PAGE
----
I’ve also used LinkedIn to cold pitch. I would find the company I want to write for, find their editor or content marketing person and message them, letting them know I’m a writer in their industry.
This is a proven and successful method to land jobs quickly.
I’ve used LinkedIn since 2014 and have landed many freelance writing jobs.
Getting on LinkedIn is a MUST for all people who want an online job, and it’s one of my top five recommendations for a job search site.
6. The Ladders
What is Ladders – $100k Club?
The Ladders is a free elite job search site with over 250,000 nationwide high-paying jobs ($100k+ jobs) from verified recruiters.
That’s right – this online job search site only shows jobs with an annual salary of $100,000 or more.
You get job alerts, an established blog for career advice and work from home topics, an Apply4Me service where they will apply to the jobs you choose, free resume help, database of experts and more.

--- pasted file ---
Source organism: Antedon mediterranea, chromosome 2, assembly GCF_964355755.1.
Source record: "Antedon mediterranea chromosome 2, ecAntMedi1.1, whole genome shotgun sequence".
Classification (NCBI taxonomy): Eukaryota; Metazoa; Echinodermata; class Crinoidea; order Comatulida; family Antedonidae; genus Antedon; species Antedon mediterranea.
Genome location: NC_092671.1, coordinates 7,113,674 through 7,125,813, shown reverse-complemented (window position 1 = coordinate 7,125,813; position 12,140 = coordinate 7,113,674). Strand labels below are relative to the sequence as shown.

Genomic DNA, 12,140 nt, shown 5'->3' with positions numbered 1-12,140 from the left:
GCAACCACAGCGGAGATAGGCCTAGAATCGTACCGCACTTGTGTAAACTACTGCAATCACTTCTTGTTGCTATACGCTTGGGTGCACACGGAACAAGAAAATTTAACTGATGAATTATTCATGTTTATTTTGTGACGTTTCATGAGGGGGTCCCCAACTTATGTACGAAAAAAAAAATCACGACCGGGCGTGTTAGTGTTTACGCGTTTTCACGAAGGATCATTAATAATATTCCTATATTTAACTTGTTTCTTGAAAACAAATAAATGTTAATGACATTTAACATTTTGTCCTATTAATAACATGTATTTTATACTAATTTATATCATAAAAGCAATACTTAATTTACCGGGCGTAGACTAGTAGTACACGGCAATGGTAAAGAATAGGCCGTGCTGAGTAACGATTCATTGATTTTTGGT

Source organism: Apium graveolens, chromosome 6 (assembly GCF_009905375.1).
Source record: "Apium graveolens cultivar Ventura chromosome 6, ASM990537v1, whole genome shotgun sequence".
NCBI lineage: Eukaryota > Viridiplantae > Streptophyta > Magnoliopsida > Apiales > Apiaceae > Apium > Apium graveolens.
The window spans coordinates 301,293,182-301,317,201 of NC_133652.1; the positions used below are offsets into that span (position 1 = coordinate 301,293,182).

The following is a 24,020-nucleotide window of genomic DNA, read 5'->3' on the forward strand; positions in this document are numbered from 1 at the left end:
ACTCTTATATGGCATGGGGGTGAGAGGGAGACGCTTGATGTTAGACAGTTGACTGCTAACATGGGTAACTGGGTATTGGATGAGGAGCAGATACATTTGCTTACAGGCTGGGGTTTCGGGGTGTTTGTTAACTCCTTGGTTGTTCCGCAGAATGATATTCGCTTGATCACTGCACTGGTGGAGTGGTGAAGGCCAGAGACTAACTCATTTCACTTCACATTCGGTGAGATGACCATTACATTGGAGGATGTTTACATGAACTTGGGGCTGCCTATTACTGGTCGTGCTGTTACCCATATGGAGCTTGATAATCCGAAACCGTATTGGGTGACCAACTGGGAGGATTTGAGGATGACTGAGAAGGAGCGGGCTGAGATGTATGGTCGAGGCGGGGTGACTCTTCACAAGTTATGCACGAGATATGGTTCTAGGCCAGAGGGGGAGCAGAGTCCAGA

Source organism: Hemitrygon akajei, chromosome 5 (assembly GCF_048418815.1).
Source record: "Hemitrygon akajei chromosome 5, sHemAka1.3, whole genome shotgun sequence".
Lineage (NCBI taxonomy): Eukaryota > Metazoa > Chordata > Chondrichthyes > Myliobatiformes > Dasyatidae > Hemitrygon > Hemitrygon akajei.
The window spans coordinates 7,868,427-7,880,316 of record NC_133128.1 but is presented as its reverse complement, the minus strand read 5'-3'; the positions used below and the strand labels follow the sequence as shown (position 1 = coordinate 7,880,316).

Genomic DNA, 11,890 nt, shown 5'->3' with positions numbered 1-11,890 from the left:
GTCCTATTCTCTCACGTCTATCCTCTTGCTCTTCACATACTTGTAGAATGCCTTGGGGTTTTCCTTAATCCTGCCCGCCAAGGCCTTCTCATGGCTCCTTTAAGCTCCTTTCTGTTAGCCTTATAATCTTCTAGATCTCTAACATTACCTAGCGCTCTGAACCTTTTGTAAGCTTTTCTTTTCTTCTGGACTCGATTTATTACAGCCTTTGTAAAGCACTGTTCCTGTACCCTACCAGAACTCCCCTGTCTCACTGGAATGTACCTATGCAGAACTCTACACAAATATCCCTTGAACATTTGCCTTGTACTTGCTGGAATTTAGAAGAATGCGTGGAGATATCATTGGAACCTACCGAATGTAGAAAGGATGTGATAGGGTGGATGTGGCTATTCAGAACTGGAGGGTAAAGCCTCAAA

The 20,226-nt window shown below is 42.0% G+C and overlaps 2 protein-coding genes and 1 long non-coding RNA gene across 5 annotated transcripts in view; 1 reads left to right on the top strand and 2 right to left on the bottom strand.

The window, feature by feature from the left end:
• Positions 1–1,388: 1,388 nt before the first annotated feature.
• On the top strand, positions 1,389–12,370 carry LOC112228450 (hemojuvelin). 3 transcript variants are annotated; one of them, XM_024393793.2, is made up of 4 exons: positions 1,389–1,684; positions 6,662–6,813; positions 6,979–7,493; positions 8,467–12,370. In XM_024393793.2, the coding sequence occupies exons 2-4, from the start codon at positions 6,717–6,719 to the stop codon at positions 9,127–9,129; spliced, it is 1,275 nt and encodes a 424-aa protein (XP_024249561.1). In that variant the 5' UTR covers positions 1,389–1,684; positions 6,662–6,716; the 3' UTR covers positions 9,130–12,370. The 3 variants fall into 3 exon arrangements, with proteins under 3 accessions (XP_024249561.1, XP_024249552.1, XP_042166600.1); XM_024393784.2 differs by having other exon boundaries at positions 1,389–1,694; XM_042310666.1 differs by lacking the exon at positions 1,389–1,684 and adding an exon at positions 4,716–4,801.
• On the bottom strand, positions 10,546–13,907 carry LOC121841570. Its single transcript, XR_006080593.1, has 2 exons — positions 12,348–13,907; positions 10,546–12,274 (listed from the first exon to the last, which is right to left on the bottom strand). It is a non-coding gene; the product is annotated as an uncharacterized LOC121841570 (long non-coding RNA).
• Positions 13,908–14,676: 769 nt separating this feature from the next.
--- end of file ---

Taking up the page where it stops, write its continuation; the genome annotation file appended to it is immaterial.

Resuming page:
You also get a Chrome Extension and can use this service for other job search sites like Indeed, Ziprecruiter, or Glassdoor.
How to Use Ladders
What’s different about the Ladders job board is that you can filter by when the job was posted, experience level in years, industries, position level, or companies.
Similar to using Monster, The Ladders Job platform only shows U.S. and Canadian job ads.
Once you find a job you are qualified for, click on apply (or Apply4Me), and you will get instructions to apply to that job.